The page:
By Chuck Strouse
By Scott Fishman
By Terrence McCoy
By Ryan Yousefi
By Ciara LaVelle, Kat Bein, Carolina Del Busto, and Liz Tracy
By Pepe Billete
By Ryan Yousefi
By Kyle Swenson
Former mayors Ferre and Suarez are disgusted by Carollo's performances.
"That's the guy who is out in the public representing Miami?" Ferre scoffs. "That's where he excels: insulting people."
"I would have had myself as mayor hitting the street with the chief alongside me and the commissioner from the district in question to calm the masses," Suarez notes. He echoes a commonly held sentiment: Carollo aggravated an already tense situation.
But Carollo relished the attention; the more the cameras focused on him, the more combative he became. "He would call and ask if you saw him on the national television show," says one political consultant, who asked for anonymity because of close ties to the mayor. "He thought he was great, but I never saw him win one. His own ego kept him on those shows."
Recent weeks of political turmoil have taken a toll. Sources describe walking into Carollo's office on Dinner Key and finding the mayor snoozing in the middle of the afternoon. He has spent many nights on the Marta Flores late-night talk show La Noche y Usted (The Night and You) on Radio Mambí. The performances are full of hyperbole and venom. During a May 3 performance, for instance, he termed Warshaw "a descendant of Rasputin," one of the most notorious behind-the-scenes political manipulators in history.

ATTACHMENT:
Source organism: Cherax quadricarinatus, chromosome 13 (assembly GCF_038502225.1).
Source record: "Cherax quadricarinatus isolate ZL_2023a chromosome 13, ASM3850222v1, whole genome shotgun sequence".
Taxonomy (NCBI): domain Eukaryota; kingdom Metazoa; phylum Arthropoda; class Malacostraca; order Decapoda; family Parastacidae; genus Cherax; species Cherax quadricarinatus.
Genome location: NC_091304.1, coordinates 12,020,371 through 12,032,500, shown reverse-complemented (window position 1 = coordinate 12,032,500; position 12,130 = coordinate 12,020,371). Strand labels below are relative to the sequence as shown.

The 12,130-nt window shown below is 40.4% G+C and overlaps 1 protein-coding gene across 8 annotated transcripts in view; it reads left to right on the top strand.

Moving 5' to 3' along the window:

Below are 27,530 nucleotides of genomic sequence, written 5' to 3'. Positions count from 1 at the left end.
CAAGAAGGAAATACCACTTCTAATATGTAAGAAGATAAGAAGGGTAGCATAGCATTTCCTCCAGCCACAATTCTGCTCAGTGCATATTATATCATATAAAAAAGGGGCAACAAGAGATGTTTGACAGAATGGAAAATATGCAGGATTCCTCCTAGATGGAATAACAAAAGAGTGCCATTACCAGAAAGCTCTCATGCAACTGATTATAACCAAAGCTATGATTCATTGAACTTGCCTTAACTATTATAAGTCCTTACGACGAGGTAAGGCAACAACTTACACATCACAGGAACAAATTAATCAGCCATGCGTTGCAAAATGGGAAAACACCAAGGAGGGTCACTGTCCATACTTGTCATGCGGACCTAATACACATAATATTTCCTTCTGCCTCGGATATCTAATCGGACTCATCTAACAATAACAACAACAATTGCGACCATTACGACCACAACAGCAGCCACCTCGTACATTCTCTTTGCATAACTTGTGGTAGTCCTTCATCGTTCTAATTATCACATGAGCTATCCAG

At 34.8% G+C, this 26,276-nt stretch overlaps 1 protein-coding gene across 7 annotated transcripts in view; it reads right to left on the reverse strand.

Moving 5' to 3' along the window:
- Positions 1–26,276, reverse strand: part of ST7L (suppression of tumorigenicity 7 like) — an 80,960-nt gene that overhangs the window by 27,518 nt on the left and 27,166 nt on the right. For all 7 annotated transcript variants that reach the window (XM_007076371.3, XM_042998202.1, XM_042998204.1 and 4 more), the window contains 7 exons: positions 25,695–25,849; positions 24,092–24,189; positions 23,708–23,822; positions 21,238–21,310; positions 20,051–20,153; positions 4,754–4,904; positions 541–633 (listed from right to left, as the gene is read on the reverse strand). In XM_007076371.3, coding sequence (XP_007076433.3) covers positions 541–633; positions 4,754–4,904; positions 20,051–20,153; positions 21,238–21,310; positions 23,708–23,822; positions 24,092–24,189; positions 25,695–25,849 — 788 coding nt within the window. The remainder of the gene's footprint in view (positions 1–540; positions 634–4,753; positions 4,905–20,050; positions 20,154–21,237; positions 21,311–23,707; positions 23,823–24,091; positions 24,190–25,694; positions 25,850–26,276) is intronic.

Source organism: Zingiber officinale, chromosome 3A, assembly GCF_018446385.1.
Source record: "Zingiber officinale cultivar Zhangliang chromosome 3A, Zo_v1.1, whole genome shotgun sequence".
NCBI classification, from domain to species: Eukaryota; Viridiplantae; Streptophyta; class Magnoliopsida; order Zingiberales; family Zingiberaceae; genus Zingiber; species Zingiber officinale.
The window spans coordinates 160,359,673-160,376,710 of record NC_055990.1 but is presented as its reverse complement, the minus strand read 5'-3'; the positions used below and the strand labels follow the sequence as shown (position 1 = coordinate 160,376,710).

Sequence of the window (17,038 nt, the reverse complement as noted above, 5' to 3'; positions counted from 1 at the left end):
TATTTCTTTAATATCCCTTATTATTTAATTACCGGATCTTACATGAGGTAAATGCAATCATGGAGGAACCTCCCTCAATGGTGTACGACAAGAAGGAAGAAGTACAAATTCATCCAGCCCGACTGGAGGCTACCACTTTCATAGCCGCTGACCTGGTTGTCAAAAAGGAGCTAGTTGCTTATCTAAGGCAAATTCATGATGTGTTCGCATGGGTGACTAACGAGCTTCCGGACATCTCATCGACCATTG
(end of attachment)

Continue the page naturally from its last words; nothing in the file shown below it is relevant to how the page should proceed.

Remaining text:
Some community activists and political consultants are trying to tap the resentment against the mayor in the city's Anglo and African-American neighborhoods. They are pondering a recall effort. That signals political trouble for Carollo, who counted on strong support from those two groups in his three previous elections. But if he can sustain his current popularity in the Cuban community, he may retain his post. "Joe is not nuts. He is very focused," says a former campaign worker. "Joe knows what plays in Peoria, or in this case, Little Havana. It's good politics."
Most city hall observers concede the mayor made some political gain from the Elian mess. But even his friends are asking: At what cost? "It's upsetting. Joe was beginning to look like a responsible mayor. Then he just went crazy," says George DePontis, a campaign consultant who worked with Carollo. "I'm a long-time friend and I'm heartsick over it."